A diagram is a 2D geometric symbolic representation of information according to some visualization technique. Sometimes, the technique uses a 3D visualization which is then projected onto the 2D surface. The word graph is sometimes used as a synonym for diagram.


The term diagram

Diagram has two meanings in common sense.

  1. A collective term for any visual information device, like the term "illustration" often used as a representative term, to stand for the whole class of technical genres, including graphs and tables.
  2. The specific class of visual display, that show qualitative data with shapes that are connected by lines, arrows, or other visual links.

The term diagram is used in both meanings in science. For example Michael Anderson (1997) stated "diagrams are pictorial, yet abstract, representations of information, and maps, line graphs, bar charts, engineering blueprints, and architects' sketches are all examples of diagrams, whereas photographs and video are not". On the other hand Richard K. Lowe (1993) defined diagrams as "abstract graphic portrayals of the subject matter they represent", and only include the typical visual forms as area diagrams, flow charts, idea diagrams, and PERT charts.

The word "diagram" is often coupled together with the word "chart" as in "charts and diagrams", within the larger conceptual framework of qualitative rather than quantitative displays. Charts can contain both quantitative and qualitative information. The term "charts and diagrams" is specially meant to address one class of genre: the kind that communicates qualitative information.


Diagrams and charts, in contrast to computer graphics, technical illustrations, infographics, maps, and technical drawings, show abstract rather than literal representations of information. In essence diagrams are:

  • visual formatting devices
  • that do not display quantitative data, but rather relationships and abstract information
  • represented by shapes that are connected by lines, arrows, or other visual links.

Diagrams are usually simplified figures, caricatures in a way, intended to convey essential meaning. According to Jan V. White (1984) the characteristics of a good diagram are elegance, clarity, ease, pattern, simplicity, and validity. Elegance for White means that what you are seeing in the diagram is the simplest and most fitting solution to a problem.


Diagrams and charts are very good at showing actions, processes, events and ideas. In addition, for a number of visually inclined people, charts and diagrams also provide a visual method of thinking out ideas. They are devices for persons or groups to use in decision-making. For computer programmers, structured diagrams offer precision, fast development, automated checking, key linkages, and above all, standardization.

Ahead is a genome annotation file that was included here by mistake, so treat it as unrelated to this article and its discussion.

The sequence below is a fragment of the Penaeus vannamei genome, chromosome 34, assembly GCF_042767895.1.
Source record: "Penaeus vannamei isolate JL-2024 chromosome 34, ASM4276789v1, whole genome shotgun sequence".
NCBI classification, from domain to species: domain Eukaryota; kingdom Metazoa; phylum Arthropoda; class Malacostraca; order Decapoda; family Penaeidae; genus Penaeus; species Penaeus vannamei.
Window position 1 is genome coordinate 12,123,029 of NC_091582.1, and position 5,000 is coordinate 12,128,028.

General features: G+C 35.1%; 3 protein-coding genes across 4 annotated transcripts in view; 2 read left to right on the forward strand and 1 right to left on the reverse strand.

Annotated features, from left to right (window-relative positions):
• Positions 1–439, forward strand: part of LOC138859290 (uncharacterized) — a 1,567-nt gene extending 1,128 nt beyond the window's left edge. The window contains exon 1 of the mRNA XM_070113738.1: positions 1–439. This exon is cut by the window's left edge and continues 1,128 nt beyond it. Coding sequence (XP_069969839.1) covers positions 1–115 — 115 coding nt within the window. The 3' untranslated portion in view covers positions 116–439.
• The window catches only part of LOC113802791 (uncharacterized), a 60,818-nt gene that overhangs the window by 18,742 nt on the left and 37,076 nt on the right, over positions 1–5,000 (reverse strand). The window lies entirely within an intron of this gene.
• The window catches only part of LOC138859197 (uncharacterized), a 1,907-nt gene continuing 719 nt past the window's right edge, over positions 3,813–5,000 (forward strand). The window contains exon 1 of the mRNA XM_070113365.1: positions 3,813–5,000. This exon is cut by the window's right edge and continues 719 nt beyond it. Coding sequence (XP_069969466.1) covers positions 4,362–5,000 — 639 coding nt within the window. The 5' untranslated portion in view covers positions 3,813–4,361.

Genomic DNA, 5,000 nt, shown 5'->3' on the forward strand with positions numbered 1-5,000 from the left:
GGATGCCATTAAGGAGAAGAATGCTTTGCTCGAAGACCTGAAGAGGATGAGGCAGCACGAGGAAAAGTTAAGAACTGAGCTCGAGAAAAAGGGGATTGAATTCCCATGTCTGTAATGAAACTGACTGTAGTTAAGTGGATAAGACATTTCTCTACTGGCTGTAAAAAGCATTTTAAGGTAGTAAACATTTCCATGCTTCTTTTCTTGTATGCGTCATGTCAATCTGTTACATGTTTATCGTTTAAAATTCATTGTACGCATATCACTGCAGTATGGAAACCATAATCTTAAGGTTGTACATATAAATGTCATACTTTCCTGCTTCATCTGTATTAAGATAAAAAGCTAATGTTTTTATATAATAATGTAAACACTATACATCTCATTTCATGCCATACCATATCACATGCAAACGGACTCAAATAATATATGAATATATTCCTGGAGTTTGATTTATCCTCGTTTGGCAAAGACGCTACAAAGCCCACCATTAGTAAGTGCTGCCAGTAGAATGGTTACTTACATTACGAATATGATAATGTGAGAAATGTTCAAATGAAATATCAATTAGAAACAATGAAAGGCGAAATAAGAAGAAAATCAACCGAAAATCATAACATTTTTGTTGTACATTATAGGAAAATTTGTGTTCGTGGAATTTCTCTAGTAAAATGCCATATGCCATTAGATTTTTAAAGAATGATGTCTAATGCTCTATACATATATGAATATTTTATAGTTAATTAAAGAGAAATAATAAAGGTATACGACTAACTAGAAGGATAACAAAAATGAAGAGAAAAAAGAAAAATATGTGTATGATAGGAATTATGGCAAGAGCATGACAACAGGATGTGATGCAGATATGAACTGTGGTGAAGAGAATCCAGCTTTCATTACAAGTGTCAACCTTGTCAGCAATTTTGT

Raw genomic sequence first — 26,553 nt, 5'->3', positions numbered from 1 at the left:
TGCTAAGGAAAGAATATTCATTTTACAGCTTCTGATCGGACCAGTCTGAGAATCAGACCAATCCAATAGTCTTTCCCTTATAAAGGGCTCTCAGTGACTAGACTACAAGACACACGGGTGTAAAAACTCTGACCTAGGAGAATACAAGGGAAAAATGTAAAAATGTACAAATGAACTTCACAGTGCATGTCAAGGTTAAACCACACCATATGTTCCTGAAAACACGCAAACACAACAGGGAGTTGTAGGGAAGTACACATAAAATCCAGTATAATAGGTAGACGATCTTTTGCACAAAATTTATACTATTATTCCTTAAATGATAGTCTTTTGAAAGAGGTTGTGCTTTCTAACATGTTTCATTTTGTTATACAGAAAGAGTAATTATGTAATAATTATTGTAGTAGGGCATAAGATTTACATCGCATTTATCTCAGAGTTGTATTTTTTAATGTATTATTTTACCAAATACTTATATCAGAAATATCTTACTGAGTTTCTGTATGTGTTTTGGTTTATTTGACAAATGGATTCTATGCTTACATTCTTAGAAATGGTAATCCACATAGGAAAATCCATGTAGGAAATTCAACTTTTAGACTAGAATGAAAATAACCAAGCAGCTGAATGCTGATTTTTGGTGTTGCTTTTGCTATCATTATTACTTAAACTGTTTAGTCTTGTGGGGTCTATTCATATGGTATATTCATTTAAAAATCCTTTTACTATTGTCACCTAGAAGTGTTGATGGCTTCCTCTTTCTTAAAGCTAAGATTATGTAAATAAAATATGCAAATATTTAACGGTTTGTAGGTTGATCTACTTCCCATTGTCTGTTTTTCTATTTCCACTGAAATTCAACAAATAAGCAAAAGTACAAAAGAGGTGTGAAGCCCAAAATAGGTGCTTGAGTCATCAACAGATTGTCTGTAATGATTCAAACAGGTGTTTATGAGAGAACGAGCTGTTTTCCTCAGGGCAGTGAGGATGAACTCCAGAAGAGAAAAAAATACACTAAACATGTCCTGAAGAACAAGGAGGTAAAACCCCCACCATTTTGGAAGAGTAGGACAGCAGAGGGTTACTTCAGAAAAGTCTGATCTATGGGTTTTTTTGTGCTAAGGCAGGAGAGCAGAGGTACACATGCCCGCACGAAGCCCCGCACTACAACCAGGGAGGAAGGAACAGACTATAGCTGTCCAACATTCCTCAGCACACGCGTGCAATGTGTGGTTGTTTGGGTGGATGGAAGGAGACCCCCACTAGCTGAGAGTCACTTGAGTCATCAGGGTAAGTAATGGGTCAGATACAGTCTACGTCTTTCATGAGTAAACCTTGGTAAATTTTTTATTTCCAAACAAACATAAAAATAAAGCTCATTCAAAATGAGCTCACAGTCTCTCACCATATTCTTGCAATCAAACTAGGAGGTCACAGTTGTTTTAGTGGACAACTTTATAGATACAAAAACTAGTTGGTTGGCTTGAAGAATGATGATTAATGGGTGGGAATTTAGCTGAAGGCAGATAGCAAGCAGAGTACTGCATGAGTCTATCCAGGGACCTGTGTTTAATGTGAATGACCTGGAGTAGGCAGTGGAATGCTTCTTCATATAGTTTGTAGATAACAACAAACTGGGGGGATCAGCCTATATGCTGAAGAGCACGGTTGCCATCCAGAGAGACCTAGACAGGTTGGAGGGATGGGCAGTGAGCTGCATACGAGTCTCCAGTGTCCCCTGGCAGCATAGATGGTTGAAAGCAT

Diagrams, according to Lee E. Brasseur (2003), are essentially drawings with text. They consist of basic lines and shapes that convey an idea. The broad category of drawings in a larger sense can include very realistic portrayals of life or objects, but diagrams are a kind of drawing that tend to show a basic abstract structure rather than a more highly contextualized or detailed view. They can be thought of as providing something akin to the essence of a situation or an idea.


The earliest seeds of visualization, according to Michael Friendly (2008), arose in geometric diagrams, in tables of the positions of stars and other celestial bodies, and in the making of maps to aid in navigation and exploration. They origin from prehistoric times, and had there own appearances in every early civilisation. By the 16th century, techniques and instruments for precise observation and measurement of physical quantities were well-developed— the beginnings of the husbandry of visualization. The 17th century saw great new growth in theory and the dawn of practice, such as the rise of analytic geometry, theories of errors of measurement, the birth of probability theory, and the beginnings of demographic statistics and political arithmetic. Over the 18th and 19th centuries, numbers pertaining to people, and social, moral, medical, and economic statistics began to be gathered in large and periodic series. Moreover, the usefulness of these bodies of data for planning, for governmental response, and as a subject worth of study in its own right, began to be recognized. This was accompanied by a rise in visual thinking. Diagrams were used to illustrate mathematical proofs and functions, nomograms were developed to aid calculations, various graphic forms were invented to make the properties of empirical numbers. Their trends, tendencies, and distributions were more easily communicated, or accessible to visual inspection. As well, the close relation of the numbers of the state. The origin of the word statistics and its geography gave rise to the visual representation of such data on maps, now called thematic cartography.

Main diagram types

There are at least the following types of diagrams:

Thousands of diagram techniques exist. Some more examples follow.

Specific diagram types



List of modeling languages











See also


Further reading

  • Michael Anderson, Peter Cheng, Volker Haarslev (Eds.) (2000). Theory and Application of Diagrams: First International Conference, Diagrams 2000. Edinburgh, Scotland, UK, September 1-3, 2000. Proceedings.

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